Foot and mouth vigilence and biosecurity

Vigilance should be top of farmers’ agendas now as the confirmation of foot-and-mouth disease 10 miles from the previous outbreaks means it could have spread even further afield.

And most worryingly, Devon-based vet Andrew Biggs says if this is the same strain as the previous outbreak symptoms may be difficult to spot. “An attenuated vaccine strain of foot-and-mouth may, due to is purpose, cause much lesser lesions and other symptoms than a naturally occurring strain. Farmers need to be extremely vigilant and report any suspicious symptoms to vets immediately.”

Mr Biggs said the discovery of the disease 10 miles from last month’s outbreaks meant it could have travelled anywhere else in the UK too.

“Everyone has been playing catch up in terms of animal movements in recent days in an attempt to get back to normal and in the belief the disease had been stamped out. This means stock could have travelled all over the country potentially carrying infection with them.

“In light of this, farmers everywhere should implement the highest levels of biosecurity and vigilance and ensure no one enters their premises without their knowledge.”

No one should be shy of asking visitors where they have or haven’t been, he added. “When you’re unsure of what they tell you don’t allow them on your farm. And accurate records should be kept of all visitors and their previous movements. People moving from farm to farm such as vets, foot trimmers and other contractors pose the greatest risk.”

In terms of practical biosecurity measures Mr Biggs says all vehicles should be pressure washed and disinfected on arrival and departure from farms. “The key is the clean vehicles before they’re disinfected as disinfection won’t work on dirty vehicles.”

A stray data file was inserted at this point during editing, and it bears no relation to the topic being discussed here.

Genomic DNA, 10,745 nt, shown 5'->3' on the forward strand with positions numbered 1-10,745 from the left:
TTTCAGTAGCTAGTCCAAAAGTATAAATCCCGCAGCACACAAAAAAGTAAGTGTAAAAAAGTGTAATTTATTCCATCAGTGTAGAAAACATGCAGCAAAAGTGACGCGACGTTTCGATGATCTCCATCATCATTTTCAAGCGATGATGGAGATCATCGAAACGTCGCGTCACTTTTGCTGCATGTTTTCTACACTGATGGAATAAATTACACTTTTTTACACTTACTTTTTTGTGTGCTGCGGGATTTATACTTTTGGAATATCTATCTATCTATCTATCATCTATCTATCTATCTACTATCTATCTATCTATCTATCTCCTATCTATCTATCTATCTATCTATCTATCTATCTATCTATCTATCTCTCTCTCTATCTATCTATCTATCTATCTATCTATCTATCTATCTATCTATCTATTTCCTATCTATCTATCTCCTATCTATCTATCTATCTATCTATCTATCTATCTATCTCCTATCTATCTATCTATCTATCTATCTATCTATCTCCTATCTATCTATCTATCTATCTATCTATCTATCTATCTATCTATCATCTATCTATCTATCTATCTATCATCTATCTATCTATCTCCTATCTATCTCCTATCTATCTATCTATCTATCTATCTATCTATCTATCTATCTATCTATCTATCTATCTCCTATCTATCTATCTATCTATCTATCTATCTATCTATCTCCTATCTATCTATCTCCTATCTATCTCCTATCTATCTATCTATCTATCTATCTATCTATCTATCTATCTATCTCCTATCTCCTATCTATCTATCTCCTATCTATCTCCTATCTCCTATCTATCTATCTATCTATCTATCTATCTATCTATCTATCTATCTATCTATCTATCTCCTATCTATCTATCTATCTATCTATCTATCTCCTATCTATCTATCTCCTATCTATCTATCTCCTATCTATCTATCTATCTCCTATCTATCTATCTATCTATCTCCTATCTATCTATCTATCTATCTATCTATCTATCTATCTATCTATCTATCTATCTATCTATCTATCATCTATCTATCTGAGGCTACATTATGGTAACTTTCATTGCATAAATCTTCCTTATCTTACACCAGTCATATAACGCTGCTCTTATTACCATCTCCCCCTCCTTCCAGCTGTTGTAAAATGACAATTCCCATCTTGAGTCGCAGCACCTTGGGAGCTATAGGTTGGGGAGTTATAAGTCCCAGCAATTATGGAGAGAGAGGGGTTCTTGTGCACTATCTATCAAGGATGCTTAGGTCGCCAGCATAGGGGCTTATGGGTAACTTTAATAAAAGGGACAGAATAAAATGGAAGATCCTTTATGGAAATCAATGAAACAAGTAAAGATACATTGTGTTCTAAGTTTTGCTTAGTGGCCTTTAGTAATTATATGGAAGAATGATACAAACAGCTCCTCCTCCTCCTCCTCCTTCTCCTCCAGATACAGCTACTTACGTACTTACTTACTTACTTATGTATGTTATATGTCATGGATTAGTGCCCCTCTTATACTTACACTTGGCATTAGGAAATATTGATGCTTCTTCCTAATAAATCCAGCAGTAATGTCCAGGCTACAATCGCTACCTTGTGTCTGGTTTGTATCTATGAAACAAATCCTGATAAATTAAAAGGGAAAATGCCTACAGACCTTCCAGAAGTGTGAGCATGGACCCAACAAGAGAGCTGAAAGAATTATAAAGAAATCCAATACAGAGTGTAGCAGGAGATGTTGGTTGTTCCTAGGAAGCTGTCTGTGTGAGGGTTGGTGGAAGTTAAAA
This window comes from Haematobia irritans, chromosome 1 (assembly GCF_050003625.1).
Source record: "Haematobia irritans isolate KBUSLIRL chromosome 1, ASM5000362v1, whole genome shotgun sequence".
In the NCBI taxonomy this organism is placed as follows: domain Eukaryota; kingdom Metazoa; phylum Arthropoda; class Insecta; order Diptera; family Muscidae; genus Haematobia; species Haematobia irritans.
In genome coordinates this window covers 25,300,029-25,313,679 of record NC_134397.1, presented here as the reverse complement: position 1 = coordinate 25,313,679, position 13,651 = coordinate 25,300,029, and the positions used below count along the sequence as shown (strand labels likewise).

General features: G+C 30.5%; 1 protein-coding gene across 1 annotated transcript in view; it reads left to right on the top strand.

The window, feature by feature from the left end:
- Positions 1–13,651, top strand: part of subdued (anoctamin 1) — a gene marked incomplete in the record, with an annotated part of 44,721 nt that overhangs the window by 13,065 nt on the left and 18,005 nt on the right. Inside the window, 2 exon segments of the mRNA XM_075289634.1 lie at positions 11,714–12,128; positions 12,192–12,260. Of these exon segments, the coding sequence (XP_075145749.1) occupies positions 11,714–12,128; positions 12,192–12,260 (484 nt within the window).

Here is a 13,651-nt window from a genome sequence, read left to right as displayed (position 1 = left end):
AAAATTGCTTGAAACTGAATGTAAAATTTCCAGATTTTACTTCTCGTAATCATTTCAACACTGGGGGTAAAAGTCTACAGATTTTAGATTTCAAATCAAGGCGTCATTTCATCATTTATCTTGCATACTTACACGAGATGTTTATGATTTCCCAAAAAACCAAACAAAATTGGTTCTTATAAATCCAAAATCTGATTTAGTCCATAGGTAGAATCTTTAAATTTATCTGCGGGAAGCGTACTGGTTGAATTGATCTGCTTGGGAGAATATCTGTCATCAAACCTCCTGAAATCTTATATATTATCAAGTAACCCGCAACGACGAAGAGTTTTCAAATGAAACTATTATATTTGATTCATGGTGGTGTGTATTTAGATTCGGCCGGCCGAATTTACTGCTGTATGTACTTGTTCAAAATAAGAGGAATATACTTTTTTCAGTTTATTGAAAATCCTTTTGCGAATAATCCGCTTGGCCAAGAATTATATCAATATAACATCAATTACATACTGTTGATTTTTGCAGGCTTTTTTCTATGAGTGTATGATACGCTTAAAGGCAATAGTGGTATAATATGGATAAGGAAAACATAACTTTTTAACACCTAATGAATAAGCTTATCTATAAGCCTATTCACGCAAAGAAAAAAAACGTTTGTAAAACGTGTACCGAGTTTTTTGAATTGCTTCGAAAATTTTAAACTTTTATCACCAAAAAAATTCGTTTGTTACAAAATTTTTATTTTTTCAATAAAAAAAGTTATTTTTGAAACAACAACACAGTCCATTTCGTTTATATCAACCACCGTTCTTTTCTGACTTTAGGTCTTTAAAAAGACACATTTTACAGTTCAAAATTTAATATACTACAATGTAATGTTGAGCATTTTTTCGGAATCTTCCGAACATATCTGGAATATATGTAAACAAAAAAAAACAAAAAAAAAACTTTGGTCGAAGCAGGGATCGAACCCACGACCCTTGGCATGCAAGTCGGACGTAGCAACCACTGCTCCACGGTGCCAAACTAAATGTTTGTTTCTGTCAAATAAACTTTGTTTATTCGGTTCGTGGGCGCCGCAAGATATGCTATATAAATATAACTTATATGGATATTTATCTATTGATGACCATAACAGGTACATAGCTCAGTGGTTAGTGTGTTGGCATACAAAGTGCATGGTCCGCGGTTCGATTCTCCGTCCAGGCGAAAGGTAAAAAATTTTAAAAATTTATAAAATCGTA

Other key biosecurity measures include:

  • Avoid visiting other farms unless absolutely necessary
  • Keep different species of livestock separate where possible
  • When handling your animals, be aware that sheep do not always show obvious signs of the disease and you could inadvertently infect other animals.
  • Keep everything clean – materials like mud or bedding on clothes, boots equipment or vehicles can carry the virus from farm to farm or between different groups of livestock on the farm.
  • It is essential that you clean yourself, your vehicle and everything you carry thoroughly when you move between different groups of livestock on the farm.
  • Make sure you have disinfectant and cleaning material ready at your farm entrance, so that essential visitors can disinfect themselves before entering the premises and as they leave.